By Smarty Guest Blogger Rachel Spector
Two years ago, during the application process, I picked my daughter up from her 3rd grade “buddy visit” at Providence Day School. When she got into the car, I cautiously asked her how her day went and with a huge grin she began, “It was the best day ever! The cafeteria is awesome, the kids were great, we heard a cool story and look at the picture I made!” She continued to tell me detail after detail about her day and ended with what I had been hoping to hear. She exclaimed, “I love it here!”
PDS was a new school for both of my children. As the end of their first year approached, I thought about the incredible bond they were developing with their new school community. Through thousands of hours and the gamut of experiences, PDS was becoming a partner in helping my children become their best “selves.” At the same time, I began to wonder what my relationship was to this new community that had become such a big part of my family life?
My outlook on this parent-school relationship became similar to making a new friend. I quickly realized just like building the foundations of a friendship, a strong parent-school partnership started with good communication, collaboration, being supportive, trusting, and sharing in experiences.
I often find myself agreeing with the adage, “It takes a village to raise a child.” I have two kids who are very different. As a result, I have found it very helpful to create a “mini village” each year for each child. For example, at the start of the school year I request a brief meeting or create an email exchange with my child’s current teacher and former teacher to see if there is any valuable information that can be shared. The more information the teachers have, the more they can strategize on how to get the best out of my children’s day.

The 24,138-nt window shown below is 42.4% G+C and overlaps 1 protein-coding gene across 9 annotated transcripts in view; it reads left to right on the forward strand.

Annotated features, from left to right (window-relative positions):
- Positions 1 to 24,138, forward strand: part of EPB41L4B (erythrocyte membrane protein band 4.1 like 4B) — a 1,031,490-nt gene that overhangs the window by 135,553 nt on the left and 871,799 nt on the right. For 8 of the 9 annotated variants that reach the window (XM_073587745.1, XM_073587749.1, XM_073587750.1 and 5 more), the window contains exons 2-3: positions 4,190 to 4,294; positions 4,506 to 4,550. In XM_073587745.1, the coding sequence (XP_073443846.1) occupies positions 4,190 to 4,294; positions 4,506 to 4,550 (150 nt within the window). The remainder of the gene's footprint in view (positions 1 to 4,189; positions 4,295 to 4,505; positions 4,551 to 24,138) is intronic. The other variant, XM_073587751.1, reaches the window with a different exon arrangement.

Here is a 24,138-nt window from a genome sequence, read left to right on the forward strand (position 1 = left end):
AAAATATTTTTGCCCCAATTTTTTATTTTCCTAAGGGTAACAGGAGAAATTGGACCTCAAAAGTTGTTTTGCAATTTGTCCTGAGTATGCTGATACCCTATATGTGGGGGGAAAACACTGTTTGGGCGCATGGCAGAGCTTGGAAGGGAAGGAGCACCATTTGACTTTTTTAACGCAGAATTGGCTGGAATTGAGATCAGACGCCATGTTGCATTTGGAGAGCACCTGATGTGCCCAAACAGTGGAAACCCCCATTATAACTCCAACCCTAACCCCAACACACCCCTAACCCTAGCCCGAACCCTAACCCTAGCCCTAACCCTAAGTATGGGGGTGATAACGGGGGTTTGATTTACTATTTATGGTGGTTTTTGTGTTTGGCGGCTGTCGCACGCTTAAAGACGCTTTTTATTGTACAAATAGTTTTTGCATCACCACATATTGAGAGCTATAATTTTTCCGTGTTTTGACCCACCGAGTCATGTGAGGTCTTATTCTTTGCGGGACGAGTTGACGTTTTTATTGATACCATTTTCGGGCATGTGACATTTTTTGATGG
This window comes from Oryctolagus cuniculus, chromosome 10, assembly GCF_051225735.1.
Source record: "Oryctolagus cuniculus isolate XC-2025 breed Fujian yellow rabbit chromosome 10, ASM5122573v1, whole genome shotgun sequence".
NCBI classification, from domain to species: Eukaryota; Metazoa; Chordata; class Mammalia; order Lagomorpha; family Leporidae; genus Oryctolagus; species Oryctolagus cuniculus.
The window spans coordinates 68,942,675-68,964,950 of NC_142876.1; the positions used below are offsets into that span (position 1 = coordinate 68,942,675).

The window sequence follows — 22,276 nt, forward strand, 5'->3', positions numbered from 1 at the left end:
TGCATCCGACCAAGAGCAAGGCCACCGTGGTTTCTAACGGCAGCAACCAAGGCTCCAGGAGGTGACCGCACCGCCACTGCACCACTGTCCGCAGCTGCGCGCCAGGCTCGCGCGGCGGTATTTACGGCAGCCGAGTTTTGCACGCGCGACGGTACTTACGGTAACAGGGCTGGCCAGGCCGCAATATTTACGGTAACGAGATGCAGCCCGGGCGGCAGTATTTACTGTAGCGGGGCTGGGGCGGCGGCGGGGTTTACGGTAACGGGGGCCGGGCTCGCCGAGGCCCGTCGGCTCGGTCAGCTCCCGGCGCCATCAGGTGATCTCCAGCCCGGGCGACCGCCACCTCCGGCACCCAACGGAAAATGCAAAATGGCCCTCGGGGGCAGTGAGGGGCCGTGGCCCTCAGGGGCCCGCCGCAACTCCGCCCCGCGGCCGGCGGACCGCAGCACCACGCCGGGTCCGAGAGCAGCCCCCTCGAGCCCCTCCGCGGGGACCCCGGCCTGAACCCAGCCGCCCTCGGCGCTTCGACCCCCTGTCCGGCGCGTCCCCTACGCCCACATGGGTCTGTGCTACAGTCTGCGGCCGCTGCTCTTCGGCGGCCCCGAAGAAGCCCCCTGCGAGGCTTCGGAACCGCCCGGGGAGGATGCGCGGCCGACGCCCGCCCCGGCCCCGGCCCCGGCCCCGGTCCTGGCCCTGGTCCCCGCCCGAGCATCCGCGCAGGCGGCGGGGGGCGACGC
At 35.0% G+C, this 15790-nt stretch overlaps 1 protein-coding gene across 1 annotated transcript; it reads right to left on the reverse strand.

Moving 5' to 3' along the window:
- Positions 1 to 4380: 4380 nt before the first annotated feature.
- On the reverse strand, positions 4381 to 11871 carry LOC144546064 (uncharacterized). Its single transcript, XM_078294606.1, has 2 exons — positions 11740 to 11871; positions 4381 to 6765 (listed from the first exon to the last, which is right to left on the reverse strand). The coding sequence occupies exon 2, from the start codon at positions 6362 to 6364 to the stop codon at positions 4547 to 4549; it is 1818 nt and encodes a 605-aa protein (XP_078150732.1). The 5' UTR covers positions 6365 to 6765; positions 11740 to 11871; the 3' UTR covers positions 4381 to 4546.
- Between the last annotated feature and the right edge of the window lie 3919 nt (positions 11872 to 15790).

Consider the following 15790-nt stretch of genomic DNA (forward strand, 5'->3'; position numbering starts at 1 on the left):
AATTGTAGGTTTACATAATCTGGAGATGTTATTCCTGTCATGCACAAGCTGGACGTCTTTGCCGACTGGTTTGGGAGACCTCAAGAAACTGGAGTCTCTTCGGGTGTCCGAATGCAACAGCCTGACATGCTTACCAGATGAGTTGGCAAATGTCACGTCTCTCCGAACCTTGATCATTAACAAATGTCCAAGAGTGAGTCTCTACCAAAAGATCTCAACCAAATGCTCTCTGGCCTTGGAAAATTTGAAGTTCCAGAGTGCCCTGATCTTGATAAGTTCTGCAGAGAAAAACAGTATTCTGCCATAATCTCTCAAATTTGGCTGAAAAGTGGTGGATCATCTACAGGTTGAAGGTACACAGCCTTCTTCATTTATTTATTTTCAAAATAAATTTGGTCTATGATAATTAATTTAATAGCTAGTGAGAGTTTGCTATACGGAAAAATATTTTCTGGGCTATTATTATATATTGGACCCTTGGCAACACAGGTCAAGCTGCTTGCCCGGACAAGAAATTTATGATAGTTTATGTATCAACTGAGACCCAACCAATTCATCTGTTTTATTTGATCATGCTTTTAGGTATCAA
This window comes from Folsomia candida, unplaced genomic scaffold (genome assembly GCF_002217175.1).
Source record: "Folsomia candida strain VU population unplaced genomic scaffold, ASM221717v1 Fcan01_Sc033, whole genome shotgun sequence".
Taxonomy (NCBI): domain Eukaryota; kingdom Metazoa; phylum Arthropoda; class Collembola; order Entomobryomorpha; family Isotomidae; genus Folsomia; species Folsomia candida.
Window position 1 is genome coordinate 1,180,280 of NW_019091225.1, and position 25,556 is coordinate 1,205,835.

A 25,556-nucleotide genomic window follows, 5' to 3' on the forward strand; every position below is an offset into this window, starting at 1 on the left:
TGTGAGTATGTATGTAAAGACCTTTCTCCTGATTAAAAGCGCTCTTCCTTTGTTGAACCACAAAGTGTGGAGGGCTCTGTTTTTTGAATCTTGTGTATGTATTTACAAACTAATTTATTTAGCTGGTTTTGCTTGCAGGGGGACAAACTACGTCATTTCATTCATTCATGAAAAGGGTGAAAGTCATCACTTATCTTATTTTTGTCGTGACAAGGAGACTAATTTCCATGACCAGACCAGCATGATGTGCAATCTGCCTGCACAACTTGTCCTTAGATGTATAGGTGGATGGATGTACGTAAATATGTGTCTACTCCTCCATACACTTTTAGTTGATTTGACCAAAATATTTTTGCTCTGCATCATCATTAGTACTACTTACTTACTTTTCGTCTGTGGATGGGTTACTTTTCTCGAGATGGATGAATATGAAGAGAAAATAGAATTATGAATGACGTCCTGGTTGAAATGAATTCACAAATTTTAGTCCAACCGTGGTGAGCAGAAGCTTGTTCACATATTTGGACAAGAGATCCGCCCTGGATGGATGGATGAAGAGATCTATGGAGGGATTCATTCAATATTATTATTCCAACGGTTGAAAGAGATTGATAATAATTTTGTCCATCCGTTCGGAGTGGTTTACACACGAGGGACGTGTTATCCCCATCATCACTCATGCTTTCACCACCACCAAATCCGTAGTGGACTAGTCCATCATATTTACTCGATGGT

I have found that making small contributions of time has kept me in the loop with my children and the community of people beyond the classroom. Volunteering in the library every other week or agreeing to serve as “day of” help for an event is an easy way to make faces on campus more familiar and to connect with new people.
If your child has something that needs to be addressed, be his or her strongest advocate and ask the questions that need to be asked. Look to your school’s internal and external network of resources to address issues. At PDS, the depth of resources and experience of faculty and staff is unparalleled. The willingness to work with parents to solve problems speaks volumes about how much the community is vested in children and their success.
A truly productive partnership involves mutual trust between parents and the school leadership and teachers. Trust the school process and be supportive of your child failing or their “first attempt at learning.” I have come to learn that school is a place that will let my child fall, but will also give them the tools to get back up. School is an incredible and safe setting for teaching and learning opportunities, so allow the process to happen.
Try to take advantage of at least one school social event a year (a play, a party, a sporting event, etc.). I find having a conversation with someone I haven’t met is interesting and enriches the fabric of my parent-school experience. Often, staff members are also parents of children at school making the community that much stronger. I believe that attendance and participation at school events has an extraordinary impact on overall camaraderie.
Upon reflection, making new friends takes time, effort and energy by both parties. A good parent-school relationship serves to promote the long-term success of your children, while ensuring a wonderful parent experience at the same time. Look to turn a “new friend” into an “old friend” over the years with your school community, so that it becomes more than just a place where you send your children every day.
Rachel Spector is a 2nd year parent at Providence Day School and the VP of New Business Development, Diversified Marketing Group